The House With a Clock In Its Walls

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The House With a Clock In Its Walls

Movie Adaption by Universal Studios, released on September 21, 2018, Rated PG

Book first published by Puffin Books in 1973

179 Pages

Trigger Warnings: Dark content, death of parents, scary images

The House With a Clock in Its Walls is a 2018 movie adaptation of the famous book in the Lewis Barnavelt series by John Bellairs. Being that it’s Halloween time and having heard of the Lewis Barnavelt books before as a must read in gothic children’s mysteries, I took this as an opportunity to finally read The House With a Clock in Its Walls before seeing it on the big screen.

The House With a Clock in Its Walls was published back in 1973, but is based in the year 1943, and is a timeless mystery. Young protagonist Lewis Barnavelt goes to live with his uncle in New Zebedee, Michigan, after he lost his parents in an accident. Once there he meets his eccentric Uncle Jonathan and equally odd neighbor, Mrs. Zimmerman, who has a fascination with everything purple and makes killer chocolate chip cookies—what’s not to love? Strange things begin to happen in his Uncle’s mansion, wonderful, magical things—and scary things, like *spoiler alert* the ominous tick-tocking of a clock hidden in the walls of the house (obviously not a spoiler, considering the books title). Lewis is fitting right into his Uncle’s home in New Zebedee, but of course, things cannot remain perfect: he starts to get bullied in school, for being a somewhat chunky and unfathletic kid who loves to read. This is a story that blends together magic, a spooky mystery, and a little boy who just wants to make a friend, live happily with his Uncle Jonathan and Mrs. Zimmerman, and eat chocolate chip cookies.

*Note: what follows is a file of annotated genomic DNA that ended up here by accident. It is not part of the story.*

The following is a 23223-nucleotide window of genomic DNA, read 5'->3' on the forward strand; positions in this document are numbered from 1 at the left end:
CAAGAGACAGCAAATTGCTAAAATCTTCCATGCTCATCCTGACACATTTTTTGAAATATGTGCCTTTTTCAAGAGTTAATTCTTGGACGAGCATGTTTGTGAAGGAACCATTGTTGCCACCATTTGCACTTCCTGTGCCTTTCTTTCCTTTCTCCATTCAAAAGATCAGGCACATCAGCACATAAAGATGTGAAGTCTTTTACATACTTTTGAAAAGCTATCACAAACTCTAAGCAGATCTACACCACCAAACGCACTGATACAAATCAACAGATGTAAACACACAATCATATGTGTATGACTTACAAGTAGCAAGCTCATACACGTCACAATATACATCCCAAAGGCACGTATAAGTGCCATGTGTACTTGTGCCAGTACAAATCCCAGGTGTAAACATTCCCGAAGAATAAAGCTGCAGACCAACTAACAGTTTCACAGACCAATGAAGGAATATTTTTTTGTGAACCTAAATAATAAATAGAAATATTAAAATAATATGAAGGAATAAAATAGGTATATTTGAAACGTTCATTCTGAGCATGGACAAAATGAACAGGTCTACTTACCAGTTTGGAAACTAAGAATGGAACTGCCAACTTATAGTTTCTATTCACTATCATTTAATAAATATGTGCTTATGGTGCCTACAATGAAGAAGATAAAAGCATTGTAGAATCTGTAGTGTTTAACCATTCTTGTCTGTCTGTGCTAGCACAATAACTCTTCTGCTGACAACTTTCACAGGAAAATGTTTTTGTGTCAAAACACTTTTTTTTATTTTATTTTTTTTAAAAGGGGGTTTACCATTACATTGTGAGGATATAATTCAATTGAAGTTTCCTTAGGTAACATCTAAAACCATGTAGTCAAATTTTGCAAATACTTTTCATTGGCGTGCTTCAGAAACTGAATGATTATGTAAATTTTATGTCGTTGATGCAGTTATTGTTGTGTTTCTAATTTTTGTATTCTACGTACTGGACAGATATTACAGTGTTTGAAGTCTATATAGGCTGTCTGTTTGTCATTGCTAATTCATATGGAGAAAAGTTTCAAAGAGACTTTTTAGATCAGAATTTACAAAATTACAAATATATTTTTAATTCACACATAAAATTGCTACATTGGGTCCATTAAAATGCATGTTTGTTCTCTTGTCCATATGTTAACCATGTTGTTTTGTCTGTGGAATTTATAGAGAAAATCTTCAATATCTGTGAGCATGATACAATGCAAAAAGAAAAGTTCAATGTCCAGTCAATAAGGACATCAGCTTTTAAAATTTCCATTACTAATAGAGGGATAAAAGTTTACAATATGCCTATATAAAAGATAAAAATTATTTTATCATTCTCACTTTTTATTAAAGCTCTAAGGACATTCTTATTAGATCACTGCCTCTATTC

Admittedly, I am not the biggest fan of the middle grade book genre. I really enjoyed this book, however, and was anxious to see how the movie held up—which stars Jack Black.

The time period and scenery were spot on: a 1940s Gothic small-town setting, equipped with haunted mansion, creepy graveyard, and all the ominous old-fashioned clocks a girl could ever wish for. The movie kept all of the hilarious banter, and even added more humor, between Uncle Jonathan and Mrs. Zimmerman that made reading the book such a fun experience.

Then there was the adorable Lewis Barnavelt—who I simultaneously loved in the movie, and yet was the biggest letdown from book to movie. Lewis was depicted in the movie as just a “dorky” little boy who wore goggles fashioned after his favorite superhero; he was not overweight. In the novel his weight was central to how he was bullied as a character. I would have liked for the movie to stay true to Lewis’s body type, which I think plays a major role for anybody of any age in this society, but especially for young kids, and should not be downplayed on the silver screen. Other than that, and a few other cinematic choices that differed from the novel—I give some leeway for a book to movie adaptation, as it is a different media—I really thoroughly enjoyed watching this movie. I highly recommend both reading the book (even the entire series, yes, there are many books in the Lewis Barnavelt series) and watching the movie, especially if anyone is looking for a Spooktacular movie to get them in the Halloween spirit!

PRR Editor, Sierra Jackson

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